There is no need for a witch-hunt, or mob outrage, or frenzied calls for an example to be made of Owen Farrell. But the laws must be applied and the punishment must be appropriate.
The England captain faces a disciplinary hearing by conference call on Tuesday evening, after being charged under World Rugby Law 9.13 for a dangerous tackle. This relates to Saturday’s incident at Allianz Park, when Farrell was sent off for an indefensible swinging arm to the head of teenage Wasps replacement Charlie Atkinson.
In theory, the minimum sanction that the fly-half can receive is a six-week ban, for what is deemed to be a mid-range offence. However, judicial panels can — ludicrously — reduce the recommended sentence by up to 50 per cent. Farrell has limited ‘previous’, having served just one, two-week ban in his career to date, so there is a strong chance that he may have his initial ban halved.
Saracens star Owen Farrell was sent off as the relegated side suffered a humbling defeat
The England international was given his marching orders for a high tackle on Charlie Atkinson
Furthermore, while suspensions are still officially classified by the number of weeks, in practice now they relate to a number of matches. Saracens play twice in the Premiership before their momentous Heineken European Cup quarter-final against Leinster in Dublin. Barring any legal trickery, there is no way that Farrell can hope to appear in that fixture.
That is because there is no question of guilt. The offender knows it. He knew it a split-second after his right arm made sickening contact with Atkinson’s head, as the ball-carrier was blind-sided and crudely flattened. Farrell lay with his hands raised, then with his head in his hands, before saying ‘I know, I know’ as referee Christophe Ridley told him his actions were unacceptable, as he reached for the red card. He knew it as he waited by the touchline to apologise to his groggy victim.
In the volatile court of social media opinion, an 80-90 per cent majority condemned Farrell, while a few claimed this was a fuss over nothing. But it is not nothing. It is far from nothing. If rugby is serious about eradicating the spectre of head injuries and concussions, there must be severe consequences for those who over-step the line.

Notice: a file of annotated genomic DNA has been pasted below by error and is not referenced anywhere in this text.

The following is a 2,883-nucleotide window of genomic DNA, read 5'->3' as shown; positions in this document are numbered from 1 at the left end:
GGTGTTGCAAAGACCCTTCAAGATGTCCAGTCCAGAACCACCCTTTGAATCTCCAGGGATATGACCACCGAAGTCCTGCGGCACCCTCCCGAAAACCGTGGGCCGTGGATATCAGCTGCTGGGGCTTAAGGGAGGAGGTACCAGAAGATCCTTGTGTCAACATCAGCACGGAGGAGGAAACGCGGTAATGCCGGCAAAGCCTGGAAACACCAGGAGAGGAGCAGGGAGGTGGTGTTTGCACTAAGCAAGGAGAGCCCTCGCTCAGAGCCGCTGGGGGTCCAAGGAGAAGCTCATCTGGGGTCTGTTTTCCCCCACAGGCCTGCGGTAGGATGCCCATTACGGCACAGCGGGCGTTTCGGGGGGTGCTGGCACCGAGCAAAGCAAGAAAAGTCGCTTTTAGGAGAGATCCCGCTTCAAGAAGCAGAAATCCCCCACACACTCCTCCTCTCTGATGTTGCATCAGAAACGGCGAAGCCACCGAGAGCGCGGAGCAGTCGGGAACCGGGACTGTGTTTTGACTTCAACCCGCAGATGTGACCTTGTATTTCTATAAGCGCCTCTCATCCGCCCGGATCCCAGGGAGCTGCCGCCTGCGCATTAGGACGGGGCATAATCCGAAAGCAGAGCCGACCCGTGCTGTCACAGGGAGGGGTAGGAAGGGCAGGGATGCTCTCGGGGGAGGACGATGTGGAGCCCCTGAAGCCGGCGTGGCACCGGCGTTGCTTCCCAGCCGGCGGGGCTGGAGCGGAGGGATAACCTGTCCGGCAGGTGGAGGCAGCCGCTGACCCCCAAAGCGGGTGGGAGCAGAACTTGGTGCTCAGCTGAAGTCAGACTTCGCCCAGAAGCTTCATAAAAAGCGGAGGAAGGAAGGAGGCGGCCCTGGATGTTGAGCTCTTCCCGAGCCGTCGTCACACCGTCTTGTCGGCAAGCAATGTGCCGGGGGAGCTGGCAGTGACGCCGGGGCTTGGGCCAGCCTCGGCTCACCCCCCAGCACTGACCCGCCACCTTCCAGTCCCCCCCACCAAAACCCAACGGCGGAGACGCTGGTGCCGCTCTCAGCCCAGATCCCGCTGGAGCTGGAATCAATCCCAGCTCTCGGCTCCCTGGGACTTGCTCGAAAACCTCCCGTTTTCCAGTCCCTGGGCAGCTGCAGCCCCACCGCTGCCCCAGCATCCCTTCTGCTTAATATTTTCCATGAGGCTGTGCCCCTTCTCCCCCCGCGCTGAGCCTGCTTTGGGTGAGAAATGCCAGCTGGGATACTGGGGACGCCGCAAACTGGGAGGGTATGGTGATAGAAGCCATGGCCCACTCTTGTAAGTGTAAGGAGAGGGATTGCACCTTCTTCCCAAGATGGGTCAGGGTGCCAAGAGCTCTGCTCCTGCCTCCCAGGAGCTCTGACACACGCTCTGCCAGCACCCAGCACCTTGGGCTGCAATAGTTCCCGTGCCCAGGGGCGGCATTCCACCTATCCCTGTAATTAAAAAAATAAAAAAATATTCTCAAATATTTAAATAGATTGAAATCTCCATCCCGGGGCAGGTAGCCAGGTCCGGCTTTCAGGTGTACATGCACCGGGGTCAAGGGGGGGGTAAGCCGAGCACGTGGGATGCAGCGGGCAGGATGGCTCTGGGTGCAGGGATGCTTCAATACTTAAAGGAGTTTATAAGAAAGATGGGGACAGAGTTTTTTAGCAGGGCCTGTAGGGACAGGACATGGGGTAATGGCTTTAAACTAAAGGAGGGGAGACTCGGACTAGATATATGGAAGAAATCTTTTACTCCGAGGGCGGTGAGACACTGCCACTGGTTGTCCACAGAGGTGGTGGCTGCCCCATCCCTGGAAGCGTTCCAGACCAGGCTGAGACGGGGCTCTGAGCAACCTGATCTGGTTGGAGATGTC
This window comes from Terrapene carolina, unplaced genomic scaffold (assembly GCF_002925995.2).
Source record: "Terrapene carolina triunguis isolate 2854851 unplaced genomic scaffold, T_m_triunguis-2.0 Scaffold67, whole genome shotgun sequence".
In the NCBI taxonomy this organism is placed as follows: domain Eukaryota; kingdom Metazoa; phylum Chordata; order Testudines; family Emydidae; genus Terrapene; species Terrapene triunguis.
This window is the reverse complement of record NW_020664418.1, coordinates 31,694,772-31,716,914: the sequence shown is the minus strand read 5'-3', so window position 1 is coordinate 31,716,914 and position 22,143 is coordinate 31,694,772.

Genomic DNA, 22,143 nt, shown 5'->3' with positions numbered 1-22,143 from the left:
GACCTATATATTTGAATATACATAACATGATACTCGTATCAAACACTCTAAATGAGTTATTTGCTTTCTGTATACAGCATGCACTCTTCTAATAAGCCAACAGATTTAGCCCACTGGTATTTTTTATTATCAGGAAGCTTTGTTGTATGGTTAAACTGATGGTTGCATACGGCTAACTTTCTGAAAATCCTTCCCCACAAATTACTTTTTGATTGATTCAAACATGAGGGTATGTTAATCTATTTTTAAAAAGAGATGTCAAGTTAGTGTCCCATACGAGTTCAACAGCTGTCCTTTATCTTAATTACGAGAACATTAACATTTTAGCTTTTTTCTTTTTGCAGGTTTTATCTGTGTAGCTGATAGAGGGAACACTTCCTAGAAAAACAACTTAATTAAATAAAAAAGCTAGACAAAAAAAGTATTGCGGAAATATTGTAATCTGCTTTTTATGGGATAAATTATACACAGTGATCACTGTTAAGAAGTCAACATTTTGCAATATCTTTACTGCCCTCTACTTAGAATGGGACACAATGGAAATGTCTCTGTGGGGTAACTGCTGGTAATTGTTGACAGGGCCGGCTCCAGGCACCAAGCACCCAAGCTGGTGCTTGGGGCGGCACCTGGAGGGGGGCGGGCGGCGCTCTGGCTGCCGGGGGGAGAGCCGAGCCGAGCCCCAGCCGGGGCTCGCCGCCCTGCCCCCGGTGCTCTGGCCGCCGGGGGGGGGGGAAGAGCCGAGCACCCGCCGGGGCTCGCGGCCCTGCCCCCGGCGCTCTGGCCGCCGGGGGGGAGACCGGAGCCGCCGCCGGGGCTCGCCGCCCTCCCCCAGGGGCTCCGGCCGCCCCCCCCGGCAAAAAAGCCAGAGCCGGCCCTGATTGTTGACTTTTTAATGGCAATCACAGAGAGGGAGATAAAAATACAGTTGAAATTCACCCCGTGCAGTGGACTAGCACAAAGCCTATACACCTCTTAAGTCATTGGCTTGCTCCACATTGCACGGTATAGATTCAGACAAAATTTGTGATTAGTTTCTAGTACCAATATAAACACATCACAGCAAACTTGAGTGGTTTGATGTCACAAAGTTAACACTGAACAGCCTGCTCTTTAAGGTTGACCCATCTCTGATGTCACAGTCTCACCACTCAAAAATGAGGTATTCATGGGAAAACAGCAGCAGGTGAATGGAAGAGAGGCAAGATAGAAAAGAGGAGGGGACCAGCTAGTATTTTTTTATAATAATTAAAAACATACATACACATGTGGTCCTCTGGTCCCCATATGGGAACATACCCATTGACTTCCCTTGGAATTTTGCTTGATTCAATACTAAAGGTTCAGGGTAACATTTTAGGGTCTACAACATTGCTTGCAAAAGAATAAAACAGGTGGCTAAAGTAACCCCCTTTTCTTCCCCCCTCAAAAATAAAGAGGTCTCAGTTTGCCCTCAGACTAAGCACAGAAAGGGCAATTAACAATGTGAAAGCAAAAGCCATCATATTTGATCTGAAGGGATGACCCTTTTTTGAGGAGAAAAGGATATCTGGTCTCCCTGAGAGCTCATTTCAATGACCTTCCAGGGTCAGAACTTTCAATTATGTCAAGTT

The England captain's dismissal took the attention off a notable win by a young Wasps side
Atkinson did not dip before he was hit. Farrell lined him up and simply aimed too high. He was fired up as his side chased the game and wanted to make a statement tackle. Of course he didn’t intend to strike the head, but intent is not a factor. He has been reprieved before and coaches have talked about working on his tackle technique, but this incident showed that he still loses control.
It was an appalling, wild, reckless act of aggression. Saracens and England need Farrell in his warrior mode to inspire them, but they also need him to keep his head and he didn’t on this occasion, so there have to be significant consequences.
As usual in these situations, the cynic imagines that a Pacific islander, Argentine or Georgian found guilty of such an offence would have the book thrown at them. So rugby’s judiciary - too often a laughing stock - is on trial tomorrow too. There must be uniformity of verdicts and no whiff of old establishment bias.
The verdict is unlikely to impact on England, but Saracens will suffer, at the end of a drawn-out season of so much suffering.
Full credit to Exeter
Exeter have become a relentless machine. They have given up losing. The mental resilience of Rob Baxter’s Chiefs - as well as their squad depth - was showcased again in Friday’s win by their reserve line-up at Northampton.
They left it late, but they found a way, as they invariably do. Exeter are 13 points clear at the top of the Premiership table and appear to be hell-bent on setting such towering standards that no-one would dare attach an asterisk next to a potential title success, just because Saracens were penalised out of the running.
Credit too must go to Wasps’ outstanding 2nd XV as they beat the soon-to-be deposed champions. Their positive attitude was summed up by Ben Vellacott’s quick tap penalty with 40 minutes on the clock, when he could have just kicked the ball out, but instead earned another penalty.. And the handling by some of the visiting forwards was masterful. Lee Blackett deserves huge credit for how he has reignited